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Aquaponics

Aquaponics diagramAquaponics is a system which grows fish and plants together. The waste from the fish supplies nutrients to the plants in the water pumped around the system. The plants are grown in  30cm deep grow beds full of gravel . The water is pumped to the grow beds and then gravity fed back to the fish tank. The gravel in the grow beds not only hold the plants in place but develop bacteria naturally on them which converts the fish waste full of nitrates which is harmful to plants into nitrites which are beneficial for plants. A totally organic water wise way of intensive food production.
The gardens have  an aquaponics demonstration which you are welcome to come and learn more about.

DSCF2640Our system uses what is called a CHOP sytem (Constant Height One Pump)  which is the most efficient way to run an Aquaponics system.  The basic principal is to use the force of gravity to assist us where possible, resulting in minimal power consumption.  One pump is used to pump the water to the grow beds and gravity is used to have it flow back to the fish tank.

The CHOP system is also better for the health and wellbeing of the fish. There is more water in circulation which brings stability in both temperature and pH. Because the fish tank is always full of water the fish are safe if something goes wrong with either the plumbing or pump.DSCF2641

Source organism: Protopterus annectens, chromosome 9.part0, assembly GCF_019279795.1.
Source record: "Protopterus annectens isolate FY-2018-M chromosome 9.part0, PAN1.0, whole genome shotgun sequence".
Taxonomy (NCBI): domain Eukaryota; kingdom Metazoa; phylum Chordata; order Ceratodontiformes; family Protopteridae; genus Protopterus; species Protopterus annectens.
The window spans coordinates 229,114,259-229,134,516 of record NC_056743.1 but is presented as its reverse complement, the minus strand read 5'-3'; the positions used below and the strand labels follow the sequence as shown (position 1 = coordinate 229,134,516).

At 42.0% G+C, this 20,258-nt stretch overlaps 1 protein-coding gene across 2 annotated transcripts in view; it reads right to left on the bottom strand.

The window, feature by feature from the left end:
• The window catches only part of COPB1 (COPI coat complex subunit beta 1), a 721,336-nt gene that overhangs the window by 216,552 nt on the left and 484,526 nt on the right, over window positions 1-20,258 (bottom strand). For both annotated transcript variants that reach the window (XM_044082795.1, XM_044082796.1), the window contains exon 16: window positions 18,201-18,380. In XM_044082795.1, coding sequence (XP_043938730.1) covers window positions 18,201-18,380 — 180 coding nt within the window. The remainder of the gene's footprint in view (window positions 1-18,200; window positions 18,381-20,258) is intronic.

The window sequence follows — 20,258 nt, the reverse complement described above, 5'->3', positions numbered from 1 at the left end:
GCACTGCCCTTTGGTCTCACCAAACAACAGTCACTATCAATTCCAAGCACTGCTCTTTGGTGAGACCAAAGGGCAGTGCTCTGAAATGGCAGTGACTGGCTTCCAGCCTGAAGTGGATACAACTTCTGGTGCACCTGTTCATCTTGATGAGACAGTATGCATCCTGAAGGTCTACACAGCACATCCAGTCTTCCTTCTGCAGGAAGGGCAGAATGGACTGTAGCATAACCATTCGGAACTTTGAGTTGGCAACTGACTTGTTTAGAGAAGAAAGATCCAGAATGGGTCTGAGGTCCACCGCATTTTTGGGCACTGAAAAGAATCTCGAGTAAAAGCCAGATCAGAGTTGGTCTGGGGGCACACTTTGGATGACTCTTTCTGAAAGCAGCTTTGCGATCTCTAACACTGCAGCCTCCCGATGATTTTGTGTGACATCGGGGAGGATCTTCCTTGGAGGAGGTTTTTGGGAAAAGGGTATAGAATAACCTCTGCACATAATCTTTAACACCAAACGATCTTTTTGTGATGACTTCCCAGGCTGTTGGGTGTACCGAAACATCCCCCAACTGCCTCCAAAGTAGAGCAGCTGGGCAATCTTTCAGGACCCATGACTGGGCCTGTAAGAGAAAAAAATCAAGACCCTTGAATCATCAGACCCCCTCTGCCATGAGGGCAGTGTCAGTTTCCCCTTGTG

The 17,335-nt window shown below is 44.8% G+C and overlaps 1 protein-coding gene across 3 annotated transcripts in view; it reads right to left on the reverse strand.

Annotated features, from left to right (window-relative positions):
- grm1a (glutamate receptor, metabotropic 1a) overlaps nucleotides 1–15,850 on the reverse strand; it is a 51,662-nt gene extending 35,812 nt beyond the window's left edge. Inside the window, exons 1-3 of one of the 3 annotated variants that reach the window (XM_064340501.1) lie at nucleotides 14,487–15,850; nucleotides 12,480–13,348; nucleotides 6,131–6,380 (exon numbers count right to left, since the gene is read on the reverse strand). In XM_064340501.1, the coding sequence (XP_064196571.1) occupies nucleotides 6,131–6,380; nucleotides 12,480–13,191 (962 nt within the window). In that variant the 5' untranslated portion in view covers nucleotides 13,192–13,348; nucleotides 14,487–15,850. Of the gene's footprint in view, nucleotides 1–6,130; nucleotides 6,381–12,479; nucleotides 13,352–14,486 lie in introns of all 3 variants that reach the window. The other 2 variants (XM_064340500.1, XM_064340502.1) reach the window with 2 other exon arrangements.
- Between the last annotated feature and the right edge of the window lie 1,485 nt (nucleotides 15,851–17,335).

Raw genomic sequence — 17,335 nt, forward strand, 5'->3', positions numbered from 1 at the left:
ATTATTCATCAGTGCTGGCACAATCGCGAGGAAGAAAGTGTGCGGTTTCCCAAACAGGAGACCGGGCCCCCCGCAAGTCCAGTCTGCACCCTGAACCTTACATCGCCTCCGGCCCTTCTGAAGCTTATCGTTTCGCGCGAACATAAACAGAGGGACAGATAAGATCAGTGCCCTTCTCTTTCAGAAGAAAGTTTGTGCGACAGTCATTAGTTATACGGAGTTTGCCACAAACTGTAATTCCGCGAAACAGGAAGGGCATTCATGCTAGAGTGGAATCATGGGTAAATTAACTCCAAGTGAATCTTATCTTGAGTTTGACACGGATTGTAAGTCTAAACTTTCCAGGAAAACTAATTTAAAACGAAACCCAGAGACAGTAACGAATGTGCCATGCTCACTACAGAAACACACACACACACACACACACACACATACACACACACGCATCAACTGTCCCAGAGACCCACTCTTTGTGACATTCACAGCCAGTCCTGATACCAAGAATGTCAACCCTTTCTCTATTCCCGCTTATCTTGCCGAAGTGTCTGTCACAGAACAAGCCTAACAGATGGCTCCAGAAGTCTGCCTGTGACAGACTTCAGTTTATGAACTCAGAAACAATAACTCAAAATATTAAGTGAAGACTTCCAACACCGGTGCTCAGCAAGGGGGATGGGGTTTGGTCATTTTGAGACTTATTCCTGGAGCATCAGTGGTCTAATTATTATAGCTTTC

The Flood and Drain system oxygenates the plant roots and stimulates the biota in the gravel.

The gravel used in the Grow Beds becomes home for a high number of garden worms, bacteria and soil biota, mimicking natural systems and stimulating plant growth.

Aquaponics only uses 10% of the water used in a conventional garden.

Aquaponics is a water and energy-efficient system for producing organic food for the future!

For more information visit Murray Hallam who designed and installed our system at  http://www.aquaponics.net.au/

 

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One Response to “Aquaponics”

  1. Aquaponics Made Easyon 21 Nov 2009 at 7:24 am 1

    […] system at Yandina gets a mention in the community gardens blog here and in the local newspaper […]